In addition to sanitizing tools and equipment before they are used on the jobsite, it’s important to take additional precautions and sanitize them before they are transferred and received on different jobsites.
If you’re transferring power tools from one person to another, the following protocol is an example of possible measures to safely transfer your tools, which includes a transfer and a cleaning process. It’s important that you always practice proper hygiene during and after handling of tools. If you’re transferring a battery pack and battery cells that will be used by a team member, they should sit for 72 hours before being handled.
- Create a neutral pickup and drop-off area designated for tool transfers. This designated space should be a low-traffic but also secure area that won’t be susceptible to theft. Make sure to sign the tool in or out with the time/date it arrived or was transferred. You can use the One-Key app to keep track of your tool transfers.
- As should be common practice by now, make sure to avoid touching your face and immediately wash your hands before doing anything else.
- Once the tool has been successfully transferred from the crib or jobsite to its new destination, make sure to notify the site manager.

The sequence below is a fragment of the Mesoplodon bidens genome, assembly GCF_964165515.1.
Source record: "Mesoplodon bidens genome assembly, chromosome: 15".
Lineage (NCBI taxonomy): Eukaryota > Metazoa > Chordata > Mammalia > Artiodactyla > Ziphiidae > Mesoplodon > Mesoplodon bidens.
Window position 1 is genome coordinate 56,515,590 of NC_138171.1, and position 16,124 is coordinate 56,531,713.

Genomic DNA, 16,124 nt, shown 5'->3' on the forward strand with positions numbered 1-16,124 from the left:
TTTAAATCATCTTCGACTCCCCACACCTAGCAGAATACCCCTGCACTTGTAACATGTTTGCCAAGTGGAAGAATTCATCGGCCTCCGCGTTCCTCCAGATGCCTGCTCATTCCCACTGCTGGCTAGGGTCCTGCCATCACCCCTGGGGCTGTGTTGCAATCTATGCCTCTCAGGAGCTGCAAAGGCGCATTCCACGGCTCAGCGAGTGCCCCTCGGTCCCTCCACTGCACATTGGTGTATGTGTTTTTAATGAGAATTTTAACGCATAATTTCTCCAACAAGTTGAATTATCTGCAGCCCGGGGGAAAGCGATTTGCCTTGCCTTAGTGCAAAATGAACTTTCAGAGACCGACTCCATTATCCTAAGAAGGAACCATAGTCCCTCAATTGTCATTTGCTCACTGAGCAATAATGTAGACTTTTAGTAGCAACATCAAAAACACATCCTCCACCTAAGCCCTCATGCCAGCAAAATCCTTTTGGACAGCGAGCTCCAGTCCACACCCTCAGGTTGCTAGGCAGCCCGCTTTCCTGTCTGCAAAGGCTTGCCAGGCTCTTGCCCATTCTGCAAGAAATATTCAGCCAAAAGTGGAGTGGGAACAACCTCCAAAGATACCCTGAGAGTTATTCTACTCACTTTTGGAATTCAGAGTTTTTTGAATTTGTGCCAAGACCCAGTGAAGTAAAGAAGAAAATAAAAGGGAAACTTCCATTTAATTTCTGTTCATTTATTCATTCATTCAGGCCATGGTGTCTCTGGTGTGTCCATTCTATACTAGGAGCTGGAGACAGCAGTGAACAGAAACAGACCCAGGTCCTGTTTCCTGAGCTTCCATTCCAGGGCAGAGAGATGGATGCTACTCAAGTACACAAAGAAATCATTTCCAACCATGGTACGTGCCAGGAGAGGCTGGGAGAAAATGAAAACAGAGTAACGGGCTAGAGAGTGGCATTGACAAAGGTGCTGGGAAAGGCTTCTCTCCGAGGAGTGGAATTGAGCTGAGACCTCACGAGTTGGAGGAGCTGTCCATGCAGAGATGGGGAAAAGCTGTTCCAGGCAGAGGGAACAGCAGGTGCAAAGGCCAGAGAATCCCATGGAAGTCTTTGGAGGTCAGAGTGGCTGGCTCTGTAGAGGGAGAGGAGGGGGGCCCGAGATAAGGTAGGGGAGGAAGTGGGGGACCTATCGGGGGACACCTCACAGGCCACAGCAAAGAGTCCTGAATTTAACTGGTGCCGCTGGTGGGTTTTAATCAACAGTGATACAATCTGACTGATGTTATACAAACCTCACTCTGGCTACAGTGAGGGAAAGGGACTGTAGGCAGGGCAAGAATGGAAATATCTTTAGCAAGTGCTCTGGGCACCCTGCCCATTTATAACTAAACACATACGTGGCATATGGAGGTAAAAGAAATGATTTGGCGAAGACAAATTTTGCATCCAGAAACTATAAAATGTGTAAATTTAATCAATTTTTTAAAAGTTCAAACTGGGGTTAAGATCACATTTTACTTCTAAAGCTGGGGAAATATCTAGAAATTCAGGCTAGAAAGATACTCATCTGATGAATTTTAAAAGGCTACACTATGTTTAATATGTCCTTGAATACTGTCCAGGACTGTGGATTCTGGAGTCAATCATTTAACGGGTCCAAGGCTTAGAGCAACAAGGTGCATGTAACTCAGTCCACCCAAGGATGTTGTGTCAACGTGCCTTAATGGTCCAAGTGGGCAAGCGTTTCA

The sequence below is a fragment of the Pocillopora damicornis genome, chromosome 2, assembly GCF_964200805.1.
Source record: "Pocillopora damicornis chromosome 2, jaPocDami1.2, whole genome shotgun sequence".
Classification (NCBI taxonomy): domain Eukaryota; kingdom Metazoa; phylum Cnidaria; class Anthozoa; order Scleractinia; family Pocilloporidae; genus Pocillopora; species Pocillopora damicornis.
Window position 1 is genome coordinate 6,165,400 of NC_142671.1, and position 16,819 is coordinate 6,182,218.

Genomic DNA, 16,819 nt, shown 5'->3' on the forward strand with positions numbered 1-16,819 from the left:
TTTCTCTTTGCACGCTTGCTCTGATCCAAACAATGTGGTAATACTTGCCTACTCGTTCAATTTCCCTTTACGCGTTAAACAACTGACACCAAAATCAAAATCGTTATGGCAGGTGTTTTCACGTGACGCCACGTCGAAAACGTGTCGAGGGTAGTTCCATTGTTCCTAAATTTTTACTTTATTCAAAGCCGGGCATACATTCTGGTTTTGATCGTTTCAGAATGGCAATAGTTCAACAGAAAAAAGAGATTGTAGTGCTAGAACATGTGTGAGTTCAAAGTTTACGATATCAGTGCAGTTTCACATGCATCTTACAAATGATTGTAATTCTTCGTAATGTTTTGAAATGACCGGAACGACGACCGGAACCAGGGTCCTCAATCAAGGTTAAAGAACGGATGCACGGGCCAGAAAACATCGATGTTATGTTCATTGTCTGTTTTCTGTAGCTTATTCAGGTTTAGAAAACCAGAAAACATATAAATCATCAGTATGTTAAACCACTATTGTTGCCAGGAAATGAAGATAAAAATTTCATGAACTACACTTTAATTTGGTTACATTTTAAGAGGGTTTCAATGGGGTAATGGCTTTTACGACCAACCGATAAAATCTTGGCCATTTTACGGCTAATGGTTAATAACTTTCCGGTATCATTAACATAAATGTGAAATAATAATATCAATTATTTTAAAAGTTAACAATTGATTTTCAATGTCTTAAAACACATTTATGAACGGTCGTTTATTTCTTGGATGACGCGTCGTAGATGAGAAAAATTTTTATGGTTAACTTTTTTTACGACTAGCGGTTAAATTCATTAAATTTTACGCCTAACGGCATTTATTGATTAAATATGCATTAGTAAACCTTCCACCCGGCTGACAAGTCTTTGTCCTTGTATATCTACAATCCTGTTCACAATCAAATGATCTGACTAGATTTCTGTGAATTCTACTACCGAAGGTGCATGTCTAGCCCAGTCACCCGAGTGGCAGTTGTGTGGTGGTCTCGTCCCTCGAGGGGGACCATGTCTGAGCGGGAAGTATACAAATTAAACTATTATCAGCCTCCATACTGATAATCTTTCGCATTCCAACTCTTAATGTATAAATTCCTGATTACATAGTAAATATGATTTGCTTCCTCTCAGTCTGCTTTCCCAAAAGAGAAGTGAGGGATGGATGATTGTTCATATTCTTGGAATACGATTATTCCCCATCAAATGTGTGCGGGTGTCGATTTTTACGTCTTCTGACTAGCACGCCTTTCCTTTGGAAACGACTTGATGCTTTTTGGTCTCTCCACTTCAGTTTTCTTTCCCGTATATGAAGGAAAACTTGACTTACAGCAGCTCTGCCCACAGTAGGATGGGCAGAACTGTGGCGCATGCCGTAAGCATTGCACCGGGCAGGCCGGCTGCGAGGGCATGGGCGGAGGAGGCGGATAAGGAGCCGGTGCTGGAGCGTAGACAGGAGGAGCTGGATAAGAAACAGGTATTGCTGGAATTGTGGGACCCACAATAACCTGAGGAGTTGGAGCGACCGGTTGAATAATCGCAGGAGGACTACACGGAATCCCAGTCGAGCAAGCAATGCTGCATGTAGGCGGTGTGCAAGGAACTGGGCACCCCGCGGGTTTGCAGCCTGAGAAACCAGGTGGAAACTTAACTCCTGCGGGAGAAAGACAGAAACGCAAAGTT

- Based on how the tool was stored, you should let the equipment sit for a set period of time, as indicated below:
- If the tool was stored in a carboard box that had not been open, 24 hours; or
- If the tool was not stored in sealed a container and the tool is made of metal or plastic, or a combination of the two, 72 hours.
This can be a big departure from the common “Just-In-Time” inventory practice that logistics teams are used to. Be sure to be working ahead with Project Managers and Foremen to leave adequate time for dropoffs and pickups.
- If the Tool is needed prior to the rest times referenced above, retrieve the tool and clean it before use, following the process set out in our cleaning procedures guide.
- Avoid touching your face and immediately wash your hands before doing anything else. Wash your hands often, but especially after handling tools or equipment that someone else may have handled.
- Once the tool is retrieved, follow the same cleaning and hygiene procedures mentioned above before again working with the tool.
Taking these extra precautions will keep you and your team safe and help slow the spread of coronavirus.